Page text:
“When you’re an inde­pen­dent film­mak­er, and mak­ing films out­side Hol­ly­wood, that’s hard,” says the long Brook­lyn-based Lee in the trail­er for the course above. “You have to pray on bend­ed knee at the church of cin­e­ma.” But even as an aspir­ing auteur with a pock­et-change bud­get — Lee remem­bers well when he “was a cater­er, the pro­duc­er, the direc­tor, the screen­writer, act­ed in it, and I was the first AD” on his first fea­ture — you already pos­sess “tools that can help you tell a sto­ry”: height­en­ing dynam­ic cam­er­a­work to height­en the emo­tions, for instance, or writ­ing char­ac­ters with strong beliefs to inten­si­fy the con­flicts of the sto­ry. He used such tech­niques when he start­ed out, and he still uses them today.

Though Lee seems more than will­ing to talk about his meth­ods, you can’t ful­ly under­stand any film­mak­er unless you under­stand that film­mak­er’s influ­ences. And so we offer you Lee’s list of 95 essen­tial movies every aspir­ing direc­tor should see, expand­ed from his orig­i­nal list of 87, drawn up to hand out to the grad­u­ate-school class­es he’s taught. Fea­tur­ing mul­ti­ple works from direc­tors like Aki­ra Kuro­sawa, Alfred Hitch­cock, Fed­eri­co Felli­ni, John Hus­ton, and Stan­ley Kubrick, the first ver­sion of the list runs as fol­lows:

Tak­en to task for that list’s lack of female film­mak­ers, Lee came up with these addi­tions:

  • The Piano — Jane Cam­pi­on (1993)
  • Daugh­ters of the Dust — Julie Dash (1991)
  • The Hurt Lock­er — Kathryn Bigelow (2008)
  • Sug­ar Cane Alley - Euzhan Pal­cy (1983)
  • The Seduc­tion of Mimi — Lina Wert­muller (1972)
  • Love and Anar­chy - Lina Wert­muller (1973)
  • Swept Away - Lina Wert­muller (1974)
  • Sev­en Beau­ties — Lina Wert­muller (1975)

Lee’s Mas­ter­class on film­mak­ing joins the site’s oth­er offer­ings on the same sub­ject from auteurs no less dis­tinc­tive than Mar­tin Scors­ese and Wern­er Her­zog. Though all three became major film­mak­ers at dif­fer­ent times and under dif­fer­ent cir­cum­stances — and end­ed up with very dif­fer­ent cin­e­mat­ic sen­si­bil­i­ties — they all, as Lee might put it, pray at the same church.

And just as it takes the per­spec­tive of many the­ol­o­gists to get a sense of the inef­fa­ble essence of the divine, so it takes the per­spec­tive of many film­mak­ers to get an inef­fa­ble essence of cin­e­ma. You could take all three cours­es with Mas­ter­class’ $180 all-access pass, or you could pay $90 for just Lee’s. Either way, you’ll learn how he made She’s Got­ta Have It for a then-dirt-cheap $175,000, but these days you could sure­ly go out and shoot your own film after­ward for not much more than the cost of the Mas­ter­class itself. It’s still hard out there for an indie film­mak­er, mind you; just not quite as hard as it was.

Relat­ed Con­tent:

How Spike Lee Got His First Big Break: From She’s Got­ta Have It to That Icon­ic Air Jor­dan Ad

Spike Lee’s List of 95 Essen­tial Movies – Now with Women Film­mak­ers

Mar­tin Scors­ese to Teach His First Online Course on Film­mak­ing

Wern­er Her­zog Teach­es His First Online Course on Film­mak­ing

Based in Seoul, Col­in Mar­shall writes and broad­casts on cities and cul­ture. His projects include the book The State­less City: a Walk through 21st-Cen­tu­ry Los Ange­les and the video series The City in Cin­e­ma. Fol­low him on Twit­ter at @colinmarshall or on Face­book.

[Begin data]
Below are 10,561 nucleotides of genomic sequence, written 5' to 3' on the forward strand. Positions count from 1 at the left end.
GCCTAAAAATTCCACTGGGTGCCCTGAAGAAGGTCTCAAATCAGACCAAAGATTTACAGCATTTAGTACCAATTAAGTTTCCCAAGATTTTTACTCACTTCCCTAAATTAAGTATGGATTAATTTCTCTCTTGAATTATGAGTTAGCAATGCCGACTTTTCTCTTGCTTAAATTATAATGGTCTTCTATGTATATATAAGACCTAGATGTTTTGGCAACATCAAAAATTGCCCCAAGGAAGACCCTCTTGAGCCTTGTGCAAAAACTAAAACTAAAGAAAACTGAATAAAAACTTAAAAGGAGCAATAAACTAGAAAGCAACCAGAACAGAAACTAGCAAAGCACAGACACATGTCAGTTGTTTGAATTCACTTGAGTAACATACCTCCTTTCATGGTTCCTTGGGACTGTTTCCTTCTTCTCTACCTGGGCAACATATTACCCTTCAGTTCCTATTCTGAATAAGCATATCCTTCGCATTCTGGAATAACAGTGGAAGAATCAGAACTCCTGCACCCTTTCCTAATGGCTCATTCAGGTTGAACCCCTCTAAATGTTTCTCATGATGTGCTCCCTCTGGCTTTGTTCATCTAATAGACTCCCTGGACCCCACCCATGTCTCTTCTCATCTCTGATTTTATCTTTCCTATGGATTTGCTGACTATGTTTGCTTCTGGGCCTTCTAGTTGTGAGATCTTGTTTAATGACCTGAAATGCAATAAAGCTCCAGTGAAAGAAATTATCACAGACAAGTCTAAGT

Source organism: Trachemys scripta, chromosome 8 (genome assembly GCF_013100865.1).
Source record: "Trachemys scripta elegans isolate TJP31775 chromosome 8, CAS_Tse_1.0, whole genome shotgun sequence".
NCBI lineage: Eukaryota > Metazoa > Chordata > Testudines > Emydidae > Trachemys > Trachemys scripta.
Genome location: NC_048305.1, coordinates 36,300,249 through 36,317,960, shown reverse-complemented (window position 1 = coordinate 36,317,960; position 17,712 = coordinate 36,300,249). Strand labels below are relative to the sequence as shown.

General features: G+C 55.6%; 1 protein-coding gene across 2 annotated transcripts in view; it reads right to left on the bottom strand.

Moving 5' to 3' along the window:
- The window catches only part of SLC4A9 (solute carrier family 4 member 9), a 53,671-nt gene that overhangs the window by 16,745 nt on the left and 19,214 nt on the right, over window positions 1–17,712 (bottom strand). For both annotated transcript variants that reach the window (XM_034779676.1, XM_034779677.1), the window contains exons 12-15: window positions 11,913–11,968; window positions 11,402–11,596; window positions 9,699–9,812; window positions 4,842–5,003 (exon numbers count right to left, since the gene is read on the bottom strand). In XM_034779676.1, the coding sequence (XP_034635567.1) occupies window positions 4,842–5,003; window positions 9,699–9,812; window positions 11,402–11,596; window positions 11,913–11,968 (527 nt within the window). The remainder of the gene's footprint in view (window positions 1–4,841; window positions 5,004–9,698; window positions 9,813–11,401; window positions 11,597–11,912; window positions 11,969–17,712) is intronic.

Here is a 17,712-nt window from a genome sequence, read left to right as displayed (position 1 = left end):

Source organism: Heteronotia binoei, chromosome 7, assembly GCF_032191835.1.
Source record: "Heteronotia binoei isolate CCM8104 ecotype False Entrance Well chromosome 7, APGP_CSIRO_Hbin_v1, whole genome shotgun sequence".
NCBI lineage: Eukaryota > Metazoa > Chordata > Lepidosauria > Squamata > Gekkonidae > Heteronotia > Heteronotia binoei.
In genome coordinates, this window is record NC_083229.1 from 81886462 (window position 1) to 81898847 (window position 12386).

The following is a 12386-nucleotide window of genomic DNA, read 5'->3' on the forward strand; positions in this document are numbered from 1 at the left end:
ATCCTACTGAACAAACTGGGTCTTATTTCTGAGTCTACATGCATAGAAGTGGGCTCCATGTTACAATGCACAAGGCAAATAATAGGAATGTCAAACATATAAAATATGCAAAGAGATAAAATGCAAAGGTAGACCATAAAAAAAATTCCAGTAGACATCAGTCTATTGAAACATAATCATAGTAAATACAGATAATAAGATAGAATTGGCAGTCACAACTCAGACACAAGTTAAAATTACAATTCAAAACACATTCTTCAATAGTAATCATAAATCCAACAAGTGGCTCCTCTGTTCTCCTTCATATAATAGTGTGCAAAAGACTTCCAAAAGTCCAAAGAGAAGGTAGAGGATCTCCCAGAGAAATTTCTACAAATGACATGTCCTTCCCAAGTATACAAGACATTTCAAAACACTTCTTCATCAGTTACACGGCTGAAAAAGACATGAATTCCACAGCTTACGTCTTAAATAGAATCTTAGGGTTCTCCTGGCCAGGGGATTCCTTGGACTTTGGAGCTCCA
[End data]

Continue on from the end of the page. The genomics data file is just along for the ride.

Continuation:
The MC5’s Wayne Kramer Demonstrates the Correct & Official Way to Play “Kick Out the Jams” on the Guitar

If you’re an aspir­ing gui­tar play­er, you’re in luck. In the age of YouTube, there’s no short­age of tal­ent­ed YouTu­bers who will teach you how to play the gui­tar parts of your favorite songs. How to play George Har­rison’s gui­tar solo on “Let It Be”? This video has every lit­tle detail cov­ered. Mean­while, oth­er videos neat­ly map out the fin­er points of Pink Floy­d’s “Wish You Were Here” or Led Zep­pelin’s “Stair­way to Heav­en.” Pick your favorite song, and chances are some­one has cre­at­ed a primer.

Then occa­sion­al­ly you run into videos like this–a tuto­r­i­al straight from the artist him or her­self. Above, Wayne Kramer, co-founder of Detroit’s ur-punk band, the MC5, sets the record straight and shows you the authen­tic way to play the 1969 anthem, “Kick Out the Jams.” “There are guys out there try­ing to show you how to play ‘Kick Out the Jams,’ and they’re all get­ting it wrong,” says Kramer. “They’re all mess­ing it up. None of them are doing it right, and I’ve had enough.” So here is the “the prop­er, cor­rect and offi­cial way” to play it. Let the les­son begin.

For good mea­sure, he includes the lyrics and chords in the YouTube blurb:

You can find more lessons from Pro­fes­sor Kramer here.

This fall, Kramer will be launch­ing a 50th anniver­sary MC5 tour and also releas­ing a mem­oir enti­tled The Hard Stuff: Dope, Crime, the MC5, and My Life of Impos­si­bil­i­ties. You can pre-order it now.

For a very dif­fer­ent set of gui­tar lessons, see: James Tay­lor Teach­es You to Play “Car­oli­na in My Mind,” “Fire and Rain” & Oth­er Clas­sics on the Gui­tar.

Relat­ed Con­tent:

The MC5 Per­forms at the 1968 Chica­go Demo­c­ra­t­ic Nation­al Con­ven­tion, Right Before All Hell Breaks Loose

Pete Seeger Teach­es You How to Play Gui­tar for Free in The Folksinger’s Gui­tar Guide (1955)